Marco Giacalone is a post-doctoral research fellow at the Centre for Law Science Technology and Society (LSTS) at the Vrije Universiteit Brussels (VUB) and Adjunct Professor at Vesalius College of Brussels. He graduated from the law faculty at the University of Napoli Federico II in 2010 and completed a Specialisation School for Legal Professions (Napoli Federico II) in 2012. In 2016 he has successfully defended his Joint PhD dissertation titled “Dispute Resolution and New IT Realities” between University of Napoli Federico II and Vrije Universiteit Brussel (VUB), receiving the title of Doctor Europaeus. He has served as an adjunct professor of IT Law at the Luiss University of Rome and as an academic assistant in Legal Informatics at the University of Napoli Federico II. Marco is a legal expert in the field of Intellectual Property Rights, Alternative Dispute Resolution (ADR), Online Dispute Resolution (ODR), EU regulations and the application of economic principles into the field of law. Moreover, his other main scientific interests are in the domains of sports law (in particular Media Law), privacy, new technologies and A.I. and law.
Dariusz (Darek) Kloza, LLM is a full-time researcher with the Research Group on Law, Science, Technology and Society (LSTS) at Vrije Universiteit Brussel (VUB). He is a founding member of the Brussels Laboratory for Data Protection & Privacy Impact Assessments (d.pia.lab) at VUB-LSTS. He also freelances at the Centre for Direct Democracy Studies (CDDS) at University of Białystok. His expertise concentrates on the governance of privacy and personal data protection, in particular on the notion of impact assessments for emerging technologies. He has been involved in a number of EU co-funded research projects, such as PIAF, ADVISE, EPINET, LASIE, FORENSOR, PARENT, MATHISIS, PHAEDRA, PHAEDRA II, STAR and PERSONA. He holds both an LL.M. in Law and Technology (2010) from the Tilburg Institute for Law, Technology, and Society (TILT) at Tilburg University (with distinction) and a master degree in law from the University of Białystok (2008), having also studied at the University of Copenhagen (2007-2008).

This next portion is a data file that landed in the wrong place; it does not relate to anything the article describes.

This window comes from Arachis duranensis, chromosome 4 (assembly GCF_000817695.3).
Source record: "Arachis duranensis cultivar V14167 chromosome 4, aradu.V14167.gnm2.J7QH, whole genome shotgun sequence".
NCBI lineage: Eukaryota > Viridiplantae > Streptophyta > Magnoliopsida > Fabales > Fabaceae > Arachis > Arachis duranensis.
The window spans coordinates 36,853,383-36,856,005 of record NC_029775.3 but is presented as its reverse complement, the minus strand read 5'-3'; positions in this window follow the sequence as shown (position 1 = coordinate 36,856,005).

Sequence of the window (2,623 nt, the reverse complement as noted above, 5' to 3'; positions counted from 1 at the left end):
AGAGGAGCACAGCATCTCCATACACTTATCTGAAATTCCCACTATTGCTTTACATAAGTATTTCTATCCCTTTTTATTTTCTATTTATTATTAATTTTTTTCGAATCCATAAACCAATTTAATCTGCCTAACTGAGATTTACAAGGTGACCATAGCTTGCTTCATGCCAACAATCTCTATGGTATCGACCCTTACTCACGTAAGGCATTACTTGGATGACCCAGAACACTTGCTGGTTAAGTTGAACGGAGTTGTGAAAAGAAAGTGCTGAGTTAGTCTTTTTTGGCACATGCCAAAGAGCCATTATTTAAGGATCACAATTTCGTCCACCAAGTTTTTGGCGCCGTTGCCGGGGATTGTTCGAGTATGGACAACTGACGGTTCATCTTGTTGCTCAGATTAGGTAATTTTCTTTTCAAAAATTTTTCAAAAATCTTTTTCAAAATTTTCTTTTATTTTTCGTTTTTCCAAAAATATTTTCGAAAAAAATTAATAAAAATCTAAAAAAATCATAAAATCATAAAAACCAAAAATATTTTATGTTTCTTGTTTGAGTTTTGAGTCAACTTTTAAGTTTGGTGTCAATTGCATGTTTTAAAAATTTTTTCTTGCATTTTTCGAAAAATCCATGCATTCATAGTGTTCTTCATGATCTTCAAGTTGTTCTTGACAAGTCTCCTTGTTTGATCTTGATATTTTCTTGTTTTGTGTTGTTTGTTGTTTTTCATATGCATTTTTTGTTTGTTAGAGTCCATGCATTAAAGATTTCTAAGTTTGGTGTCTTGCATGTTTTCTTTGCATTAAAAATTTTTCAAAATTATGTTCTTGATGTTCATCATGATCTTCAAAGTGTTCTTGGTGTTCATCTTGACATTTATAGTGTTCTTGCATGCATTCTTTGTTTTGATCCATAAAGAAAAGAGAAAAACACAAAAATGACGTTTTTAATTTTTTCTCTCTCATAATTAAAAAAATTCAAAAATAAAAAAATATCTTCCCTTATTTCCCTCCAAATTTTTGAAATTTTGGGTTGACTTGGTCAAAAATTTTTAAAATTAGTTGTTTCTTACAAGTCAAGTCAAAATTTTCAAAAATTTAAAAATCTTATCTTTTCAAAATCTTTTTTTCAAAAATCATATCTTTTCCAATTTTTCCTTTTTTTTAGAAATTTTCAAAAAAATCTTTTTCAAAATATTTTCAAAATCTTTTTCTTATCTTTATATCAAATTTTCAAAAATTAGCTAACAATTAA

The Brussels Laboratory for Data Protection & Privacy Impact Assessments, or d.pia.lab, connects basic, methodological and applied research, provides training and delivers policy advice related to impact assessments in the areas of innovation and technology development. Whilst legal aspects of privacy and personal data protection constitute our core expertise, the Laboratory mobilises other disciplines including ethics, philosophy, surveillance studies and science, technology & society (STS) studies. Established in November 2015, the Laboratory constitutes a part of and builds upon the experience of the Research Group on Law, Science, Technology & Society (LSTS) at the Vrije Universiteit Brussel (VUB), Belgium.
Date8 Mar 2018
From 12:00 to 14:00
Mead Room, 1st Floor, Pleinlaan 9, 1050 BrusselsOpen in Google Maps